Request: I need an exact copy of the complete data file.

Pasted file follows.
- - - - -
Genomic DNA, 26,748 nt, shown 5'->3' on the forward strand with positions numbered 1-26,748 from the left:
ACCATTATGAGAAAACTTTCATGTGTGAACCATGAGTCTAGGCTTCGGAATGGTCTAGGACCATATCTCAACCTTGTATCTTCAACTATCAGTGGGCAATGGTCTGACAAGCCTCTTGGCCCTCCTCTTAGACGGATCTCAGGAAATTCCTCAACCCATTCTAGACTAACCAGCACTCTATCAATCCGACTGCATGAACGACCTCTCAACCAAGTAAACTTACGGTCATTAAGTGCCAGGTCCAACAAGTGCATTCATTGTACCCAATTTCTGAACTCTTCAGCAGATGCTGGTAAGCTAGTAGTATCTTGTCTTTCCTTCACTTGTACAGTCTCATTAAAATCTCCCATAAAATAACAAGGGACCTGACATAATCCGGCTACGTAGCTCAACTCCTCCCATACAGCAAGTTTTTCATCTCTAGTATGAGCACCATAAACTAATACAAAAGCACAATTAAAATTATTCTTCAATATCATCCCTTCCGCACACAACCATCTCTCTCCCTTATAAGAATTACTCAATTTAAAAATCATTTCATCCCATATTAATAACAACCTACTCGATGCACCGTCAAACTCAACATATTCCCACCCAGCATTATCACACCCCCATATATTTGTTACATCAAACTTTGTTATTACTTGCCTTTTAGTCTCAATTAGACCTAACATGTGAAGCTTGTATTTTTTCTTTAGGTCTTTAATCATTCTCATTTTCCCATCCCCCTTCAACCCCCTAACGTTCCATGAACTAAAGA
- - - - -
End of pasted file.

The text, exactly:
Genomic DNA, 26,748 nt, shown 5'->3' on the forward strand with positions numbered 1-26,748 from the left:
ACCATTATGAGAAAACTTTCATGTGTGAACCATGAGTCTAGGCTTCGGAATGGTCTAGGACCATATCTCAACCTTGTATCTTCAACTATCAGTGGGCAATGGTCTGACAAGCCTCTTGGCCCTCCTCTTAGACGGATCTCAGGAAATTCCTCAACCCATTCTAGACTAACCAGCACTCTATCAATCCGACTGCATGAACGACCTCTCAACCAAGTAAACTTACGGTCATTAAGTGCCAGGTCCAACAAGTGCATTCATTGTACCCAATTTCTGAACTCTTCAGCAGATGCTGGTAAGCTAGTAGTATCTTGTCTTTCCTTCACTTGTACAGTCTCATTAAAATCTCCCATAAAATAACAAGGGACCTGACATAATCCGGCTACGTAGCTCAACTCCTCCCATACAGCAAGTTTTTCATCTCTAGTATGAGCACCATAAACTAATACAAAAGCACAATTAAAATTATTCTTCAATATCATCCCTTCCGCACACAACCATCTCTCTCCCTTATAAGAATTACTCAATTTAAAAATCATTTCATCCCATATTAATAACAACCTACTCGATGCACCGTCAAACTCAACATATTCCCACCCAGCATTATCACACCCCCATATATTTGTTACATCAAACTTTGTTATTACTTGCCTTTTAGTCTCAATTAGACCTAACATGTGAAGCTTGTATTTTTTCTTTAGGTCTTTAATCATTCTCATTTTCCCATCCCCCTTCAACCCCCTAACGTTCCATGAACTAAAGA